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3 Tips for Managing Millennial Expectations

 |  By Lena J. Weiner  
   December 01, 2014

Some Millennials have overly high expectations early in their careers: Ideal schedules, fawning from colleagues, frequent promotions. Keeping their expectations in check is essential for all concerned.

A nurse manager caught the potentially fatal error in just the nick of time. A young nurse had almost administered the wrong medication to a patient via IV. The manager pulled the young worker aside and emphatically told her that this is how patients die unnecessarily.

But the young nurse interrupted her.

"Actually, you are doing this conversation wrong," she corrected her boss. "You are supposed to give me some positive feedback before you criticize my work."

This is just one of many stories from exasperated managers and HR departments that Bruce Tulgan, founder and chairman of human resources consultancy RainmakerThinking and author of Not Everyone Gets a Trophy: How to Manage Generation Y has heard regarding what to some is baffling behavior from the youngest generation of workers.

By 2020, post-Baby Boom [born 1946 – 1964] workers will make up 80% of the workforce. Already managers have complaints about overly confident young employees with poor social skills and a hard time taking criticism who expect praise and rewards in abundance.

Some of these issues have their roots in the cultural attitudes of the 1980s and 90s marked by helicopter parenting, everyone-plays/everyone wins sports teams, summer camps designed to bring out hidden talents, and school schedules constructed to maximize the chances of snagging a coveted spot at a dream college.


The resulting overly structured and sheltered existence is theorized to stifle the development of social skills, independent thinking, and time management skills.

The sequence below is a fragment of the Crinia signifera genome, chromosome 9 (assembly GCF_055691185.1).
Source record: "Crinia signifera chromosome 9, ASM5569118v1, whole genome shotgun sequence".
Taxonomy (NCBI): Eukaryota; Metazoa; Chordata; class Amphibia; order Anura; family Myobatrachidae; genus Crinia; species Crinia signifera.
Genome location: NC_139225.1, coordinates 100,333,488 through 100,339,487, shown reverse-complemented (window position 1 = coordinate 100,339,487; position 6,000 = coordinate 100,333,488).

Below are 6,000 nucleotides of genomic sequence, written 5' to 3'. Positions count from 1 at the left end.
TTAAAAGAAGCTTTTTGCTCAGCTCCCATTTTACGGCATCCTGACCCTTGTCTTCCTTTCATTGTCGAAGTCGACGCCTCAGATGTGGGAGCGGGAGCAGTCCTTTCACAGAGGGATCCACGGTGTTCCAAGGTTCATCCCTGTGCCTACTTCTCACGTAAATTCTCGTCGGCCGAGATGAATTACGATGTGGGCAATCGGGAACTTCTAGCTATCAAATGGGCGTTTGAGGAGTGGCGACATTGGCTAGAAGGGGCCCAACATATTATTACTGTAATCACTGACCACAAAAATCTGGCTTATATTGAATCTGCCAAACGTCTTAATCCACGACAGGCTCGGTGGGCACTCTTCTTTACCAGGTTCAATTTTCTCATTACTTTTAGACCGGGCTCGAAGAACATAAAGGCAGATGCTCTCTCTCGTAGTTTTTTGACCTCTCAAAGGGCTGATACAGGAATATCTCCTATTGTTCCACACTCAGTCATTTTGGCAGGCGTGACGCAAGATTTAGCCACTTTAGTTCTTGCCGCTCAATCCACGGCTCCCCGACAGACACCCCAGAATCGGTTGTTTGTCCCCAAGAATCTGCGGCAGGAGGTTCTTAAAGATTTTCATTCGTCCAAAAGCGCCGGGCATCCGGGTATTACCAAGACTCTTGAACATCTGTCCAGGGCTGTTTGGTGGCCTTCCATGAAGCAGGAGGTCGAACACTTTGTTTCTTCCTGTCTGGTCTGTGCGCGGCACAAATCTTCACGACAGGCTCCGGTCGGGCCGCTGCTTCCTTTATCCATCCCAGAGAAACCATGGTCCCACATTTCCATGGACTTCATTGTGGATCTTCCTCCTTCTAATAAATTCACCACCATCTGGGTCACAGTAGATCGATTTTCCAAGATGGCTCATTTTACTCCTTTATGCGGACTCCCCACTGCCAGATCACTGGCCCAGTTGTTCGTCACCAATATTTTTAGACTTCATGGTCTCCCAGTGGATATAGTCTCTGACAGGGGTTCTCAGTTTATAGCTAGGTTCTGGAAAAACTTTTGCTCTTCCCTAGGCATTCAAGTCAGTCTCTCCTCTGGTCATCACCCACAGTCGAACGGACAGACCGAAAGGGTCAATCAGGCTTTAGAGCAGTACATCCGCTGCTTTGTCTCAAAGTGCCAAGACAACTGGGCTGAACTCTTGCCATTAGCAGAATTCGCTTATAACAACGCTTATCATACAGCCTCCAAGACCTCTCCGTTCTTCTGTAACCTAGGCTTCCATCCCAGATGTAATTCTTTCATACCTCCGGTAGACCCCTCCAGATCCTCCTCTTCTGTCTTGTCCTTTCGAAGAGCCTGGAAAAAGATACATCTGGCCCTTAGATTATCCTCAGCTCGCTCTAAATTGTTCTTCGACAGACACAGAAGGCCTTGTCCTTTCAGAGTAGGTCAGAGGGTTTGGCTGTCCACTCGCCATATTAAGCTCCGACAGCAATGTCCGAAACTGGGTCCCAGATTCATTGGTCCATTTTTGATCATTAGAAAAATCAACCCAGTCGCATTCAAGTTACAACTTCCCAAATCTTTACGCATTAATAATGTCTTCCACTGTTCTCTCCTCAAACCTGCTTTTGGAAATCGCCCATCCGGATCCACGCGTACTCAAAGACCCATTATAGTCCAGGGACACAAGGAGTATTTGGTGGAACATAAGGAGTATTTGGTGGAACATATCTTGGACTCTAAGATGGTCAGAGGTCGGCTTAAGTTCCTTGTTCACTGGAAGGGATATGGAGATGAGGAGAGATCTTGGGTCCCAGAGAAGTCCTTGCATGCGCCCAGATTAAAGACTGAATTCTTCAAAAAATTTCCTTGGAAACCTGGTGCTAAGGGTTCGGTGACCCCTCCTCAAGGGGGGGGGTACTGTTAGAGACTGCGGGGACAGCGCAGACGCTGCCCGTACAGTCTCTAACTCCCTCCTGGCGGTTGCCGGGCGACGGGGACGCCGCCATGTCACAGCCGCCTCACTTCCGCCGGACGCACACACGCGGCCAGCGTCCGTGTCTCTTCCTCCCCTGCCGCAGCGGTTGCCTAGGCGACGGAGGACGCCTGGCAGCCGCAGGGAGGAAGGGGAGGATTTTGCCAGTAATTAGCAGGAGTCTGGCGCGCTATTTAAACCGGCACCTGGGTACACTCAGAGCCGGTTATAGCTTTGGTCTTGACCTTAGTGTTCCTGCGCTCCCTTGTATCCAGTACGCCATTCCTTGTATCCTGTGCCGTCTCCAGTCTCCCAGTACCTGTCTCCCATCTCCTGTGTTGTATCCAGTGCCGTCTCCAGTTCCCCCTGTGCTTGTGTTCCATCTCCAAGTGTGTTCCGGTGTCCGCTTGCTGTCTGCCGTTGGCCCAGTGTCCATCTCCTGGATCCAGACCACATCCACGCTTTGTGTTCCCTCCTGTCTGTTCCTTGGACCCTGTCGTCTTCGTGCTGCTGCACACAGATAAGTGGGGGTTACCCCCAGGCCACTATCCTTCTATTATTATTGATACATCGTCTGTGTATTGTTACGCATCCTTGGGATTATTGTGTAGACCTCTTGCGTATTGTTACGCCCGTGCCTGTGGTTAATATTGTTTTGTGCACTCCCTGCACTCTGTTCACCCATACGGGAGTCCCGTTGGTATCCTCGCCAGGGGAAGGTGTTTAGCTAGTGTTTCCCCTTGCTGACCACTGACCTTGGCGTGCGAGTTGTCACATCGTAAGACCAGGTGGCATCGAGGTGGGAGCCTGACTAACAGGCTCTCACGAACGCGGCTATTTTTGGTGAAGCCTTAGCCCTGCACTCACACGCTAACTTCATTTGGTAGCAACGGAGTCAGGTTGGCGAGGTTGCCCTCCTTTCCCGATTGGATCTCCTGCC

But regardless of where Millennials [born between 1981 and 2000] have been, employers need to start taking steps to get them where they need to go—whether that be in the operating room, a patient's bedside, or eventually the C-suite.

Tulgan offers three recommendations for laying down the workplace law and managing expectations for incoming Millennials.

1. Make Expectations Clear From the Start
Sometimes, managers get so excited when they meet a candidate who seems like a good match that they forget to tell them the drawbacks of the job. That's a huge mistake, says Tulgan.

"Give them a realistic preview. Try to sell them, then try to scare them away and see who sticks. Let them know in advance what this job look like, not just at best, but on a bad day as well. Give a preview of harder aspects of job."

Tell them about high turnover rates, that they will likely have to work nights for their first couple years, or that the manager of their prospective department went three years without a raise and seven years before being promoted. Make sure they can never say you didn't warn them.


But it doesn't stop there. Use orientation and the onboarding process to establish ground rules. Along with basic performance standards, explain how people are expected to interact in your organization, who the managers are, where they will work, how shifts are decided, their assignments and responsibilities. "You cannot assume your Millennial employees [intuitively] know these things," says Tulgan.